UK defers tackling CO2 from international transport
The government will not decide whether to include emissions from international aviation and shipping in future carbon budgets until at least 2016, reveals energy secretary
In a statement published today (19 December 2012), Ed Davey confirms that the government is delaying making a decision on including international transport emissions in carbon targets while negotiations are ongoing to create a global approach to cutting aviation emissions.
“Given the uncertainty of what is happening at the EU and global level in managing aviation emissions, we think it sensible to defer our decision on the inclusion of aviation and shipping emissions in the UK’s carbon budgets,” he said.
Currently, emissions from international aviation and shipping are not included in the UK’s legally-binding target to cut carbon emissions by 80% on 2005 levels by 2050 nor in the four agreed carbon budgets up to 2027.
However, a report earlier this year from the committee on climate change advised ministers to include international transport emissions in future carbon budgets.
Under the Climate Change Act 2008, the government had until the end of 2012 to introduce new legislation making that change or publish a parliamentary report explaining why it had not done so.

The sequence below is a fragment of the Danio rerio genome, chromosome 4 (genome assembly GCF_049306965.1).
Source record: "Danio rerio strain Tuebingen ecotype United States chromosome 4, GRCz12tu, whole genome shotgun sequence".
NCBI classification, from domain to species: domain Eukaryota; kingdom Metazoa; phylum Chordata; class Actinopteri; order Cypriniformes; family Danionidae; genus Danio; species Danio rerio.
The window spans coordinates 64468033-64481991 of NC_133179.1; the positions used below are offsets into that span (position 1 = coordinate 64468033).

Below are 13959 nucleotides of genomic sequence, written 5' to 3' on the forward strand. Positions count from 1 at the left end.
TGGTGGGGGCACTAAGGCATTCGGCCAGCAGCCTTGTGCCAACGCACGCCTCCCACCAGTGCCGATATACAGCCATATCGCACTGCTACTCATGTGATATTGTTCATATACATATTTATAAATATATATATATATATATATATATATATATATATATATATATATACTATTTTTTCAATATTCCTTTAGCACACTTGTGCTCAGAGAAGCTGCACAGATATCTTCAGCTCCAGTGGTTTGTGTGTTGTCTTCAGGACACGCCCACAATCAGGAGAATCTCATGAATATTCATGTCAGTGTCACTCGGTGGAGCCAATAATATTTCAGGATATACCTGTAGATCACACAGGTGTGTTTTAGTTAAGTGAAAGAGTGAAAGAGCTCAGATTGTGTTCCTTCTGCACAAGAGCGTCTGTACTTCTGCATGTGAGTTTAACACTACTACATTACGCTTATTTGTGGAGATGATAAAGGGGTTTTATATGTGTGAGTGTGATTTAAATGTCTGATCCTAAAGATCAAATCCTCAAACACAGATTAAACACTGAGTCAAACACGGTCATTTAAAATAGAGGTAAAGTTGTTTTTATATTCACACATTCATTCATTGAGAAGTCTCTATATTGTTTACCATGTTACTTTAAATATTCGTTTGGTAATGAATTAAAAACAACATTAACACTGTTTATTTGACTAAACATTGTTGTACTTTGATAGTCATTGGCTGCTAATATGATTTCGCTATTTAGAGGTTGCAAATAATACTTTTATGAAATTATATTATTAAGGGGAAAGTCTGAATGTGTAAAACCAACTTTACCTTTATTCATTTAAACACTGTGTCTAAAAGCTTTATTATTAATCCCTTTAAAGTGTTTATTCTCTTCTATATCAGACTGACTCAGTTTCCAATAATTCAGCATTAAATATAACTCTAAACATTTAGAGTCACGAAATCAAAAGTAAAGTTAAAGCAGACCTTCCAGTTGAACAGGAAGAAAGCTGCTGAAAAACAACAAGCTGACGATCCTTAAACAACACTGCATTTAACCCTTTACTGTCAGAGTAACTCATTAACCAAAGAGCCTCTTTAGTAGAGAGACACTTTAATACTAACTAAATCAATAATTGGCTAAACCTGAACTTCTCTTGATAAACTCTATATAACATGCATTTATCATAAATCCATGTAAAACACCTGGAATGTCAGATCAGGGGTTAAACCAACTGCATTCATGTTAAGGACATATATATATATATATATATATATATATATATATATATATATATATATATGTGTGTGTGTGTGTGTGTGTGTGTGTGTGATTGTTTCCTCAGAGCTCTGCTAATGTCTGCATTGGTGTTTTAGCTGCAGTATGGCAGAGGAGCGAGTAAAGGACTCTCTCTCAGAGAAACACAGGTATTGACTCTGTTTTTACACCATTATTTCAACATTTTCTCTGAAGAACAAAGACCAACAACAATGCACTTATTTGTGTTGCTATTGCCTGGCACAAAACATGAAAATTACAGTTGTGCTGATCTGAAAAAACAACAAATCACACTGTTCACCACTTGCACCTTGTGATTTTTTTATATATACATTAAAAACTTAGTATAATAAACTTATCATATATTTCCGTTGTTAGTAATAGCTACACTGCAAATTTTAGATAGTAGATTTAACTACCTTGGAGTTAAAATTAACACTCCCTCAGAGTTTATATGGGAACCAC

In its report, DECC cites the European Commission’s decision in November to suspend the inclusion of international flights from the EU emissions trading scheme (ETS) as the key reason behind the delay.
“Due to the degree of uncertainty over the future shape of international agreements affecting international aviation, in particular aviation’s treatment within the EU ETS, we are deferring a firm decision,” states the report.
“We are also deferring a decision on the inclusion of international shipping, as … we would prefer to maintain a consistent approach to both international sectors.”
The government will reconsider whether to include emissions from international transport when it sets the fifth carbon budget in 2016.
The postponement is the latest in a series of environmental policy delays including a decision on whether to set a decarbonisation target for the electricity generation sector and a whole-scale review of the Carbon Reduction Commitment Energy Efficiency scheme, both of which have been put off until 2016, after the next general election.
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